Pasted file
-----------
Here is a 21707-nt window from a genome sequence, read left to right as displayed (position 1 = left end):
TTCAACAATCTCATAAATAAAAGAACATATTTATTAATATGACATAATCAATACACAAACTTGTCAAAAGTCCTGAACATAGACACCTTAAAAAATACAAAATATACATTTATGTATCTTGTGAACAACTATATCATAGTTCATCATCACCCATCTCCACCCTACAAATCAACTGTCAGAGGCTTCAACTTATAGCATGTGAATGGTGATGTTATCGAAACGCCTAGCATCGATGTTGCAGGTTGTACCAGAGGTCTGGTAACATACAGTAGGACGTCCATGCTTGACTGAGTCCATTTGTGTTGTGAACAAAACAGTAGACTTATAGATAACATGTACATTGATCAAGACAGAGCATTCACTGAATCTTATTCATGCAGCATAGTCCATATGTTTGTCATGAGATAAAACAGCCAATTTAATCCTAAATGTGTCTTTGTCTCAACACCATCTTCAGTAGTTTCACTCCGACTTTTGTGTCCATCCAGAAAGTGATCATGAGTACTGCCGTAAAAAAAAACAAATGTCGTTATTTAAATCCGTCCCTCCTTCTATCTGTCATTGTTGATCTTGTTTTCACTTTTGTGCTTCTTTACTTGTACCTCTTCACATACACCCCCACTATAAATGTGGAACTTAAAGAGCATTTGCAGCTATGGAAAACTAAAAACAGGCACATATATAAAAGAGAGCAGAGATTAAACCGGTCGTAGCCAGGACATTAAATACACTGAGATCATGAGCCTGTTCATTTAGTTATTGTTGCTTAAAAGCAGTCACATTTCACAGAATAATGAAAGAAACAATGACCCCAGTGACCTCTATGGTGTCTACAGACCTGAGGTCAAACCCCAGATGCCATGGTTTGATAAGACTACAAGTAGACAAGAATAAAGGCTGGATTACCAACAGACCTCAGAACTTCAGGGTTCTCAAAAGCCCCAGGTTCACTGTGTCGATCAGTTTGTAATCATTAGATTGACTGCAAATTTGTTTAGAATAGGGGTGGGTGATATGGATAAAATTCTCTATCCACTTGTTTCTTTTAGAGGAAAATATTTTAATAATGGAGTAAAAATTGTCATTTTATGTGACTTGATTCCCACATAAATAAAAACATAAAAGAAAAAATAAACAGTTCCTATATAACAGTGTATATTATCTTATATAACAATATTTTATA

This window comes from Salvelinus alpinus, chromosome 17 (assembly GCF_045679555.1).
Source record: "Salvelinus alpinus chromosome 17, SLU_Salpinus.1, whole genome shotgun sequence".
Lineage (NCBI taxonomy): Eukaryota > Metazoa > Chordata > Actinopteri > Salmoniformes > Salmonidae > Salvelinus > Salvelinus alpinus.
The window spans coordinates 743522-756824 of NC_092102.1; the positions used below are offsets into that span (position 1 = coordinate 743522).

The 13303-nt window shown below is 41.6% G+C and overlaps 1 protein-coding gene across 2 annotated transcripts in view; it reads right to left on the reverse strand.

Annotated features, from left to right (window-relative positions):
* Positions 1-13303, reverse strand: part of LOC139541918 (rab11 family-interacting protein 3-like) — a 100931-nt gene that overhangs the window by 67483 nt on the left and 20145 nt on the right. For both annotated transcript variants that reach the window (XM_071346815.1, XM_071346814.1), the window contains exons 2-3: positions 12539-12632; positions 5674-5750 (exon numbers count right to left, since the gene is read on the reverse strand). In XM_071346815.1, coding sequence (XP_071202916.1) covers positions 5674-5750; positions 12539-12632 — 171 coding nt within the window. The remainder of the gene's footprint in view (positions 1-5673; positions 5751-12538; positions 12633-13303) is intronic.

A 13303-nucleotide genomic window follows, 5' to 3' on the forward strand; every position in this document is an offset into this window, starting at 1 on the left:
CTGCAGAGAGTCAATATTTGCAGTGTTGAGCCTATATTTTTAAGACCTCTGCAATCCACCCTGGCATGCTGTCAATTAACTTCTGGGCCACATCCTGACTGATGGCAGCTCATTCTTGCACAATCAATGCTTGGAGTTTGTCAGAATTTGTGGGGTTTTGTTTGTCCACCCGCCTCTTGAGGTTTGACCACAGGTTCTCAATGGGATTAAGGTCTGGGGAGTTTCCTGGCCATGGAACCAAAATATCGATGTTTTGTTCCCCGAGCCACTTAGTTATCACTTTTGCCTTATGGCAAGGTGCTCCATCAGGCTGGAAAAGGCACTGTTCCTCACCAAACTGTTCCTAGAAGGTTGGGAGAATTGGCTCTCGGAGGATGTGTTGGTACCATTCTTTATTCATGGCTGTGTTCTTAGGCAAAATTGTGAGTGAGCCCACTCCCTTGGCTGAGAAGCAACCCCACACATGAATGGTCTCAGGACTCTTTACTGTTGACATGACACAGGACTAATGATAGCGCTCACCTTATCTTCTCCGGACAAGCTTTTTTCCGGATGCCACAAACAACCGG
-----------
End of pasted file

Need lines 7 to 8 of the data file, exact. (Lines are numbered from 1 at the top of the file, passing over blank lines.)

The 13303-nt window shown below is 41.6% G+C and overlaps 1 protein-coding gene across 2 annotated transcripts in view; it reads right to left on the reverse strand.

Annotated features, from left to right (window-relative positions):